This week LWOTW is very happy to welcome the intriguing Mat Larkin, author of the newly released middle grade novel The Orchard Underground. Mat has a very inventive imagination – as I know from working with him on a project in the past – so I’m expecting some unusual responses … Read on with caution and delight …
Mat: When I was seven, I wrapped a small, brown, corduroy belt-loop in a note and left it on the kitchen counter. The note read: ‘Dear Mum, this piece fell off my pants. Can you fix it please? Love Mathew.’
That story was a lie. I cut it off with scissors. Don’t tell my mum.
The first honest fictions I wrote were little stories when I was around nine. They all had Doctor Who in them. I wrote them while wearing a duffel coat with a recorder in the pocket that I pretended was the sonic screwdriver.
I could tell you I got over that phase, but I now know someone who writes for Doctor Who and the envy is scalding.
Mat: A really good therapist once told me, ‘enjoy your dreams, survive your nightmares, wake up, walk away and leave them be. Your subconscious is out of your reach for a reason. Keep it that way.’
It’s profound, wise advice, and I absolutely never follow it. Dreams don’t make sense — that’s not what they’re for — but they’re so damn compelling, so tantalisingly just a fingertip beyond our reach that our big, twitchy, far-too-curious human brains don’t stand a chance to resist.
I still can’t make sense of them, though. Why would Daryl Somers even want me to have orang-utan arms for legs?
Imagination is play, and I lost the habit of play until my son was born. He taught me to write by asking me to get down on the floor and stare for hours at a spinning top, to clamber into a cardboard box with him, to draw wings on that box and fly in it with him to Neptune, to stare at Venus together until the actual real photons that bounced off another planet were lodged forever in our retinas. Space travellers we welcomed.
My son taught me to play, and to write.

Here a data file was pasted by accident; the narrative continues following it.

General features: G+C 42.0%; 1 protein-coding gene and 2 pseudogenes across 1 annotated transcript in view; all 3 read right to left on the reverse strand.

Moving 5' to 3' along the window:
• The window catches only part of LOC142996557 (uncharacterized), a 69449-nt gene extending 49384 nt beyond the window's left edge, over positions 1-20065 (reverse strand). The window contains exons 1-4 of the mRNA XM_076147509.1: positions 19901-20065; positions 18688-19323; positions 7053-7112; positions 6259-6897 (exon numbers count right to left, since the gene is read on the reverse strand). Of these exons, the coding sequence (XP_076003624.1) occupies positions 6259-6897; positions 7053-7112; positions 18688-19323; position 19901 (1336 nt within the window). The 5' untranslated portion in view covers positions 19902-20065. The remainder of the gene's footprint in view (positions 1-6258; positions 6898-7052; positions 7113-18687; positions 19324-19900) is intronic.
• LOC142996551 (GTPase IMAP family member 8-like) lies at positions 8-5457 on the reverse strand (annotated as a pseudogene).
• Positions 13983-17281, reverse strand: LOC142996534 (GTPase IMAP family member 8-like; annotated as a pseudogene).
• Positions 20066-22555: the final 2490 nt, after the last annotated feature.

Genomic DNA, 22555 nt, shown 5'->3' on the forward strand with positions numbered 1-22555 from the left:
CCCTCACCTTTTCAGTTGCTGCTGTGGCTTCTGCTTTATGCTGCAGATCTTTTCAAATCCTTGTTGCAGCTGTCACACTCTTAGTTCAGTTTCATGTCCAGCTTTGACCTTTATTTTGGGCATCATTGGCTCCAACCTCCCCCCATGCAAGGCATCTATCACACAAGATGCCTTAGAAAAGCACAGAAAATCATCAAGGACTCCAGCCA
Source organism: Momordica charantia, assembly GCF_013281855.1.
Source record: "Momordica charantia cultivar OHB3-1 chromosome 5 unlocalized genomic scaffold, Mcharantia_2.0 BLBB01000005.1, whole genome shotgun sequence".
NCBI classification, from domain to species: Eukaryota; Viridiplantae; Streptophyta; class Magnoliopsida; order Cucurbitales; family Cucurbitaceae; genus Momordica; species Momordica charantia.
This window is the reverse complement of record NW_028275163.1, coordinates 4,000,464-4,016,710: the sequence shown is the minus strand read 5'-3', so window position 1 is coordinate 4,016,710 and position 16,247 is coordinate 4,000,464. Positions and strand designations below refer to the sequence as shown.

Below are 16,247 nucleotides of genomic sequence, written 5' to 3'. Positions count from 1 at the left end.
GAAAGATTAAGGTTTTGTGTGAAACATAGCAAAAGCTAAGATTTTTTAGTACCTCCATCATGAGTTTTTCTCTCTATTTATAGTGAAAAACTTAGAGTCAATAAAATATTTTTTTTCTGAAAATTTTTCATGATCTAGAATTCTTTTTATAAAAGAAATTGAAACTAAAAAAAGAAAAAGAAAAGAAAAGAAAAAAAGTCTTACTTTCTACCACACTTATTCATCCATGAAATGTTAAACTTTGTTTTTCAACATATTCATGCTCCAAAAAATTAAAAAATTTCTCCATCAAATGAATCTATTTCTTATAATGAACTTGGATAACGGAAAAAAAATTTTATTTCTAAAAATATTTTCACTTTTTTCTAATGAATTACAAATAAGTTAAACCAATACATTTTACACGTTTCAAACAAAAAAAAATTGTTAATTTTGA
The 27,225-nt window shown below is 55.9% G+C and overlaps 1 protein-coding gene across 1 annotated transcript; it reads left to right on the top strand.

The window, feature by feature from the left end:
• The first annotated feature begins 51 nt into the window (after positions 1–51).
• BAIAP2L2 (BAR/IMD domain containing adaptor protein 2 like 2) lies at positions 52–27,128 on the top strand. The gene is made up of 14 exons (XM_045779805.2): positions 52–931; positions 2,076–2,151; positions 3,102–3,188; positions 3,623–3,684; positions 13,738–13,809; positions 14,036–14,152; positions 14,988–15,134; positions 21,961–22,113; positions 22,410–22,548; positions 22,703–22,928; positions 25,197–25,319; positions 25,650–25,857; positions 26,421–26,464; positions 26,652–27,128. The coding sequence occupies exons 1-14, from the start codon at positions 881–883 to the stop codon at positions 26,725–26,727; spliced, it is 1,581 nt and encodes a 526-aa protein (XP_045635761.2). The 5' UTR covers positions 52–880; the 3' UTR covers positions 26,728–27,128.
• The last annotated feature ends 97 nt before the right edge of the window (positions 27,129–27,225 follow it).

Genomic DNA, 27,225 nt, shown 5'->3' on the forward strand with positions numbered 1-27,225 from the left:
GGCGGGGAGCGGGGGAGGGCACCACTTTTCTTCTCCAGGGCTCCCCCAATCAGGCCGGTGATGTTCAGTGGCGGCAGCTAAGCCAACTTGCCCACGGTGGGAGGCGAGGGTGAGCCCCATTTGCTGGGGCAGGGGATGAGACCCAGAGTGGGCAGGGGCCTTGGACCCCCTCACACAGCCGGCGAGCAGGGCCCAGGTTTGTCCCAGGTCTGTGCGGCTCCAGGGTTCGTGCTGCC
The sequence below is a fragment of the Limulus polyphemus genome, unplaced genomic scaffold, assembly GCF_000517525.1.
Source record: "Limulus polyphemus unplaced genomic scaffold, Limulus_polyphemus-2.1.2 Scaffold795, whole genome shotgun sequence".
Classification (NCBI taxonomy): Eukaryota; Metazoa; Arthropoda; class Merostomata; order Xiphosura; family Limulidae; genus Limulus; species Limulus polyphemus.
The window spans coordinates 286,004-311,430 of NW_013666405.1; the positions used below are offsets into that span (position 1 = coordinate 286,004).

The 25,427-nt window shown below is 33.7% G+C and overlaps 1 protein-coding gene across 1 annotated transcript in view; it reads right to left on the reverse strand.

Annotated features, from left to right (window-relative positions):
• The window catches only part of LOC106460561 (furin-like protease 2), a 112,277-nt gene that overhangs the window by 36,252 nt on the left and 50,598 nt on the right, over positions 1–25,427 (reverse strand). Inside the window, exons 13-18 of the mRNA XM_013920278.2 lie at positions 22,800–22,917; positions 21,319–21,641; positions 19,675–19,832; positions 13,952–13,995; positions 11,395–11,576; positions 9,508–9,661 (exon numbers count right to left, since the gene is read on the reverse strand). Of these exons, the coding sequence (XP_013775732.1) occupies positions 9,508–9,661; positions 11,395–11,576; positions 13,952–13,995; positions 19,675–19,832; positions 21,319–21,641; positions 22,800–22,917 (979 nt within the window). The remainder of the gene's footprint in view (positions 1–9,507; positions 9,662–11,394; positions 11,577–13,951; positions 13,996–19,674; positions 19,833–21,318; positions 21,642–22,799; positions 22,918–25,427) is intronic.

Planning is creative. I plan a novel by playing with my characters, writing their backstories, wondering what’s around the corner of the last street of the world I just invented, writing all my plot points on system cards then shuffling them to look for better patterns.
I mean it’s also a load of financial, professional and record-keeping tediousness, but it’s easy to forget in all that to keep a creative element in the more mechanical parts of your creative practice.
Adults have been very nice about The Orchard Underground, and that’s very nice. But I’ve been visiting a lot of the middle-grade book clubs run by Melbourne bookshops, and there is no substitute, as a middle-grade writer, for sliding politely past the adults and talking to kids.
The kids I’ve met have been incredible. They’re engaged, thoughtful, creative, rowdy and very much full of their own ideas about my story and characters. It’s been exciting to hear girls tell me they love my female protagonists Attica Stone and Slotcar, but almost more exciting to hear boys tell me the same thing. Boys finding non-male heroes is a big deal for me.
So the highlight of my writing career so far is this drawing of Attica Stone, which was done on the spot for me at a book club. I can’t begin to describe what it’s like to see my character appear like magic on the notepad page of a ten year-old girl who loves her.
Here’s my list
Two years ago I was uncertain whether I could make this career work. I kept going. Don’t give up.
Ten years ago I wrote an entire novel that never got published, and thought that was pretty much it for me. It wasn’t. Don’t give up.
Even with a book on shelves I frequently have moments when I feel like I’m not as good as proper writers. I don’t listen. Don’t give up.
I got a contract for my first novel eleven years into my writing career, at age 42. It’s never too late. Don’t give up.
The first draft of The Orchard Underground was extremely ropey, and so is the first draft I’m working on now. Publishers expect this. It’s okay. Don’t give up.
I absolutely bloody love this job and never want to do anything else. Don’t give up.
Don’t. Give. Up.
I’m reading Terry Pratchett with my son at the moment, so: octarine.
You can follow Mat at matlarkin.com
Mat tweets @matchtrick